The People's Perspective on Medicine

Losing Weight Boosts Testosterone

Losing weight may have a surprising benefit for middle-aged men. A study of nearly 900 men at risk of type 2 diabetes compared the effects of diet and exercise in one group, metformin in another group and a placebo control in the third group. Both metformin and lifestyle changes were able to delay the onset of type 2 diabetes.
In addition, however, men who controlled their blood sugar with diet and exercise were much less likely to have low testosterone. At the beginning of the study, 20 percent of them had low levels of this important hormone. After a year of lifestyle modification that resulted in weight loss, only 11 percent had low testosterone. This male hormone is related to muscle and well-being as well as to sexual interest and performance. There was no change in the incidence of low testosterone in either of the other two groups.
[The Endocrine Society’s 94th Annual Meeting in Houston, June 25, 2012]

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About the Author
Terry Graedon, PhD, is a medical anthropologist and co-host of The People’s Pharmacy radio show, co-author of The People’s Pharmacy syndicated newspaper columns and numerous books, and co-founder of The People’s Pharmacy website. Terry taught in the Duke University School of Nursing and was an adjunct assistant professor in the Department of Anthropology. She is a Fellow of the Society of Applied Anthropology. Terry is one of the country's leading authorities on the science behind folk remedies. .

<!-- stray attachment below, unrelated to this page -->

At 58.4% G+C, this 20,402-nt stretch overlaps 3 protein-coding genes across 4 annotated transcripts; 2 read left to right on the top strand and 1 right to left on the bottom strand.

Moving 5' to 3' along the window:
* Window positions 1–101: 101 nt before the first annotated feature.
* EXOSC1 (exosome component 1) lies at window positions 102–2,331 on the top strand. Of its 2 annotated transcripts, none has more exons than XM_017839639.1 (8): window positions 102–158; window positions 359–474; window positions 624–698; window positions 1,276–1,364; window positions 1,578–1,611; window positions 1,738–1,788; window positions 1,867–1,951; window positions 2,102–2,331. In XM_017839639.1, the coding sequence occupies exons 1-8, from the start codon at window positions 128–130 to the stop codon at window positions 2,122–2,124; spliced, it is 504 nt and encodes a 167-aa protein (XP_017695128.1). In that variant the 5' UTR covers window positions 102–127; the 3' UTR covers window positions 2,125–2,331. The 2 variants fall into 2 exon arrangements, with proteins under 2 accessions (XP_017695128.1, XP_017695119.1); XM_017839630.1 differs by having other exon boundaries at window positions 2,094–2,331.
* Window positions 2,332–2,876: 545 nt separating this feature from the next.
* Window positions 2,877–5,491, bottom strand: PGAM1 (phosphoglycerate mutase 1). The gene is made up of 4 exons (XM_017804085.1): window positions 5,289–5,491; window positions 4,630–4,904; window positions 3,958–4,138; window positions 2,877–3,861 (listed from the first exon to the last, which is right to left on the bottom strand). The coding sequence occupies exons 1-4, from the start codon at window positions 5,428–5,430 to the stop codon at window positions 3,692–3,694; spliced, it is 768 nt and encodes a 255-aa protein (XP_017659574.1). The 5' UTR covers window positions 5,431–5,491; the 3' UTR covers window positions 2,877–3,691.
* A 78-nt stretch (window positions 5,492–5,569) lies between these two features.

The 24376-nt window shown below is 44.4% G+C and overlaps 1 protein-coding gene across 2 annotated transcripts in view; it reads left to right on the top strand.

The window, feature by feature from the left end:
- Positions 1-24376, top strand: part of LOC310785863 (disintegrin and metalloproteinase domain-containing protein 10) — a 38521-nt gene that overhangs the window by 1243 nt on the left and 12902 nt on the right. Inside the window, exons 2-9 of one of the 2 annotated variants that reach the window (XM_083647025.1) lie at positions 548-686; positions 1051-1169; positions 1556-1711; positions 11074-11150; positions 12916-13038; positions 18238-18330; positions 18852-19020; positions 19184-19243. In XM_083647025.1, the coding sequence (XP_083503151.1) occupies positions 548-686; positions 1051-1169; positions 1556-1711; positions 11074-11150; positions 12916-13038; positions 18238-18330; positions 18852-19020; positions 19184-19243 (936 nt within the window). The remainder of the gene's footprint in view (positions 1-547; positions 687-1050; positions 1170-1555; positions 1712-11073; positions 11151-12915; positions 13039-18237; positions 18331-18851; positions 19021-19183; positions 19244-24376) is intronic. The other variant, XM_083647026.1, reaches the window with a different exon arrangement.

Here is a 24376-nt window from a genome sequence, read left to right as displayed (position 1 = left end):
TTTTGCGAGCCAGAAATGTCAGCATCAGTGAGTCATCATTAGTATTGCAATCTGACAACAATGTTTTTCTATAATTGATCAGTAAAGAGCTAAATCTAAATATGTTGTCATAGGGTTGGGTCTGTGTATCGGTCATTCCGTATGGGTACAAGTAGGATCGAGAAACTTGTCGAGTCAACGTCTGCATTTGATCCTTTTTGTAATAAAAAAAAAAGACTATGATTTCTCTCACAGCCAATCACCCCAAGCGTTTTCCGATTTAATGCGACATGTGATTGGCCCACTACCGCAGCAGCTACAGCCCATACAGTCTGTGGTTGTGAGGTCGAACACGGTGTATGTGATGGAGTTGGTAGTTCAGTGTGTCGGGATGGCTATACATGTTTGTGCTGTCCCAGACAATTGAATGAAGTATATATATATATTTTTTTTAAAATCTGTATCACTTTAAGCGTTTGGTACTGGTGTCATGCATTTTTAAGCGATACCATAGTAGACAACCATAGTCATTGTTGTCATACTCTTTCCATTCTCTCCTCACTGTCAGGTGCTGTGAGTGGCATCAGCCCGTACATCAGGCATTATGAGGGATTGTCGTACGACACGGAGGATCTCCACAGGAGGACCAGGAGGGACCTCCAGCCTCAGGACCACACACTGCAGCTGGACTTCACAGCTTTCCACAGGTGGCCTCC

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My husband has been losing weight for almost 2 years. He is 6’1″ and usually weighed 165 to 175 lbs. Never was he overweight. He was very active physically. His weight went down to 135. In the course of the past several years he has had a pacemaker, taken statins, developed type 2 diabetes and had some complications from a swallowing nerve being damaged during an operation to clean out his carotid artery. The nerve is reviving but he still has muscle problems. Right now he gets his nourishment directly to his stomach.
Several doctors have said his weight loss is a mystery and could do nothing to help. Finally a new endocrinologist did a test that showed he was severely depleted in testosterone. Another doctor had a different kind of blood test done and found he was severely anemic. Now he uses Androgel and takes Iron. His weight has gone from 132 to 139. His blood sugar is stable. I wonder if he would even be alive today if he hadn’t persisted in not only second opinions but third and fourth.

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